What's wrong with Louisville?

What's wrong with Louisville? That's the question Louisville fans are asking after a 31-point loss to Providence Tuesday night - the Cardinals fourth loss in five games. InsideTheVille.com examines the problems and possible fixes.

What's wrong with Louisville?

That's the question Louisville fans are asking after a 31-point loss to Providence Tuesday night - the Cardinals fourth loss in five games.

After starting the season 12-0 and rising to No. 4 in the national polls, Louisville has been in a virtual free fall since the start of Big East play. Losses to Georgetown and Notre Dame at home and Providence has dropped the Cardinals to 1-3 in the Big East. Rick Pitino's team has their backs against the wall and the schedule doesn't get any easier with No. 1 Syracuse looming twice.

Why is Louisville sputtering in the new year? Where to start?

Without Preston Knowles, Louisville has been offensively challenged all season. Rick Pitino's system is designed to take advantage of the three-point shot. The problem is, Pitino's roster doesn't have many dead-eye shooters. Besides Kyle Kuric, who foes are keying to stop, Louisville doesn't have its typical assortment of long range bombers.

Unable to consistently put the ball in the basket from the outside, Louisville's offense, especially in the half court, has bogged down. That means Louisville isn't able to consistently apply Pitino's patented full court pressure to force turnovers and wear foes down with its deep bench.

Somehow, Pitino has to figure a way to up the tempo if his team is going to bounce back and make the NCAA Tournament for the sixth consecutive season.

What's the solution? This is the question keeping Pitino, who has taken three different teams to the Final Four, up nights trying to find answers - and there don't appear any quick - or easy - fixes. Maybe the answer starts on defense for an offensively challenged bunch.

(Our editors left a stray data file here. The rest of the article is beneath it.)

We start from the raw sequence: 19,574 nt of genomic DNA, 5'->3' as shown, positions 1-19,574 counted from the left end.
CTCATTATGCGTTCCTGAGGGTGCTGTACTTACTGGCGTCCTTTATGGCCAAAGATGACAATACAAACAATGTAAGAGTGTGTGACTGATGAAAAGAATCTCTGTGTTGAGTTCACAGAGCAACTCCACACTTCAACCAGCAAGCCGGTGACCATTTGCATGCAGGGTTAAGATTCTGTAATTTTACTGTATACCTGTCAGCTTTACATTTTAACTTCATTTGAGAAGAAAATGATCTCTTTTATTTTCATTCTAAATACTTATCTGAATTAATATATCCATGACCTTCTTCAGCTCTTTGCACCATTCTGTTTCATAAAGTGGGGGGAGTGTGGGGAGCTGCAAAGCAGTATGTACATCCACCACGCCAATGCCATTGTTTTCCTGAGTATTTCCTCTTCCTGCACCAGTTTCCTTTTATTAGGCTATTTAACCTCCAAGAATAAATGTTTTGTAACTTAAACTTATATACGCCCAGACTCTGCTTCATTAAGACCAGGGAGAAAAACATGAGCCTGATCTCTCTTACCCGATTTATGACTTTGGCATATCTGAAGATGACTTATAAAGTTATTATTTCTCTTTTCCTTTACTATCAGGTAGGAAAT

Can Rick Pitino solve Louisville's problems?
The 2-3 zone defense Piitno has adopted late in his career doesn't seem the answer to speed the game up. In fact, it has the opposite effect. Besides, Louisville hasn't been particularly effective in the zone this season because they lack the requisite length on the wings and in the backcourt to cause foes headaches. That's why opponents have had consistent success finding open shots from deep this season against Louisville's zone.

One solution to speeding up the game might be to scrap the zone in favor of old fashioned man-to-man defense. There are some risks involved with that strategy, especially considering Louisville's problems containing the dribble. But desperate times sometimes call for desperate measures.

Two other developments could help.

This Louisville team goes as its best player - Peyton Siva - does. The talented point guard has been struggling since sustaining a serious ankle sprain in November and so has Louisville. If the Cardinals hope to halt their losing streak and turn things around, Siva has to step up his play and lead the way.

The other potential solution involves the return of injured players Wayne Blackshear and Stephan Van Treese. Louisville needs reliable reserves for center Gorgui Dieng and forward Kyle Kuric. Presently, there's a major drop off in the team's play when the 6'11 Dieng goes to the bench and Rakeem Buckles, coming off ACL surgery, replaces him. Van Treese, a banger who was slated to spell Dieng before injuring his knee, could improve the situation. The Cardinals also could use Blackshear, UofL's top recruit, to provide depth behind Kuric, who has been forced to play too many minutes this season. Blackshear could return this month after undergoing his second shoulder surgery in late November.

If there are solutions to be found for Louisville's problems, now is the time for Rick Pitino to find them. Otherwise, the Cardinals might dig themselves a hole they won't be able to dig out of against a tough Big East schedule.


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